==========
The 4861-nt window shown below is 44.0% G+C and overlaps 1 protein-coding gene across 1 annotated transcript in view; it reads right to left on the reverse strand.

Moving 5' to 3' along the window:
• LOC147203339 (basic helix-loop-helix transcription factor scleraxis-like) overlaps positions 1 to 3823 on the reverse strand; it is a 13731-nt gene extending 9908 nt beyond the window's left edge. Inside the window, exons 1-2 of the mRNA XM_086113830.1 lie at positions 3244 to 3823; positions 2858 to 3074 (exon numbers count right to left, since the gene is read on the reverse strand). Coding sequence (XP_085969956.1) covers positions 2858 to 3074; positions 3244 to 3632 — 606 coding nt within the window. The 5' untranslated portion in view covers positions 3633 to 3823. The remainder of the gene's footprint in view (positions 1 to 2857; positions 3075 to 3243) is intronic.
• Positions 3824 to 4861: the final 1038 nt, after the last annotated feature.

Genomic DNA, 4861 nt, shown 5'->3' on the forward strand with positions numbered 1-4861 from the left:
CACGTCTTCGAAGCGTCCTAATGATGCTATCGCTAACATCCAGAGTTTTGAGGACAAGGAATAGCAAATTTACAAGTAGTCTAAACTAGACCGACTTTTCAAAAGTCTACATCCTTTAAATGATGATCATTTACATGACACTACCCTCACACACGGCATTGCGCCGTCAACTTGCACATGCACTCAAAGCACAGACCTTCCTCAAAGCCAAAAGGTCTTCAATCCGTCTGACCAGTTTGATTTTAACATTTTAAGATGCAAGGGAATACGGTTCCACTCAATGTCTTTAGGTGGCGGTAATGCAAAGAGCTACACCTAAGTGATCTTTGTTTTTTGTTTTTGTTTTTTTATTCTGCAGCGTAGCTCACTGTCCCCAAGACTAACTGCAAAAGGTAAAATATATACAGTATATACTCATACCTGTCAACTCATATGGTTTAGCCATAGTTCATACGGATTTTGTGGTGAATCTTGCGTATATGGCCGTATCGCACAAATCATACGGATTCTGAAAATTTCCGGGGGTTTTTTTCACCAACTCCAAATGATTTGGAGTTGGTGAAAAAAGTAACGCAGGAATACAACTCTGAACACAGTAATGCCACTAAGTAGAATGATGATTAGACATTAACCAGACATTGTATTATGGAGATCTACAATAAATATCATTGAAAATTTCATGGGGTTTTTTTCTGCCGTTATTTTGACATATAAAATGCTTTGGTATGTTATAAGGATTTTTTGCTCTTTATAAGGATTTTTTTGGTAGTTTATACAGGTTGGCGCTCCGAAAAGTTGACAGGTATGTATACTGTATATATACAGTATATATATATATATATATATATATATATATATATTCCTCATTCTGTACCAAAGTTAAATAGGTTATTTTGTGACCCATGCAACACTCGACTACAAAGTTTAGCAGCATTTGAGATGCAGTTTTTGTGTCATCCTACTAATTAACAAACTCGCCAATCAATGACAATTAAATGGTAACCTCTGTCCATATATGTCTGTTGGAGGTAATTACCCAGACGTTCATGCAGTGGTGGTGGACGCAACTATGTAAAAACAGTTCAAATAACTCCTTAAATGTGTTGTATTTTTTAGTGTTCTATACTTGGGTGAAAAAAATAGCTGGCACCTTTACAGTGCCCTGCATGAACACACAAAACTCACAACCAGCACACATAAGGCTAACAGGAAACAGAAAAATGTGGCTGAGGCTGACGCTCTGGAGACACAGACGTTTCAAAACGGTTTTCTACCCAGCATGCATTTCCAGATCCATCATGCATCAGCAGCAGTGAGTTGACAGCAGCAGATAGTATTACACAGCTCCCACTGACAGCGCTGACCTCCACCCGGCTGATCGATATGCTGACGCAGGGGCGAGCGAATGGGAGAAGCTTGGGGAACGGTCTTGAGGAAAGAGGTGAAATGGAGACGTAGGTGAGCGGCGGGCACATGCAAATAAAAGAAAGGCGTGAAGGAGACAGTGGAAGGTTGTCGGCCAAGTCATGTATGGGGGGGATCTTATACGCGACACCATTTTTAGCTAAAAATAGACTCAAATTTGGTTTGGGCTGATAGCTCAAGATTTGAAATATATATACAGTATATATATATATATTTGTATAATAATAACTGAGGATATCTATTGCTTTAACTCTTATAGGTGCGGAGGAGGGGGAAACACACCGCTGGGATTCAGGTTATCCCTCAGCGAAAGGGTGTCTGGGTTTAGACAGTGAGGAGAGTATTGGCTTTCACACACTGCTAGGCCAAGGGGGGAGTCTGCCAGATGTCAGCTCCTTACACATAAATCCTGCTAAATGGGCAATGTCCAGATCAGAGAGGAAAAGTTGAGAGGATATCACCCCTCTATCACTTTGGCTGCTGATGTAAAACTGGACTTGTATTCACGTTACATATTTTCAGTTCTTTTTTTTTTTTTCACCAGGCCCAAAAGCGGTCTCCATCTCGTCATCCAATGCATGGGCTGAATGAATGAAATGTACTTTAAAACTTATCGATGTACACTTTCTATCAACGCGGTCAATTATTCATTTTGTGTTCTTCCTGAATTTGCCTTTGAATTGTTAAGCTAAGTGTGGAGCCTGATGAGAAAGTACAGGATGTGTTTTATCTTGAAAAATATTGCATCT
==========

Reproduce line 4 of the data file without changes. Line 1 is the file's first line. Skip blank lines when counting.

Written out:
• Positions 3824 to 4861: the final 1038 nt, after the last annotated feature.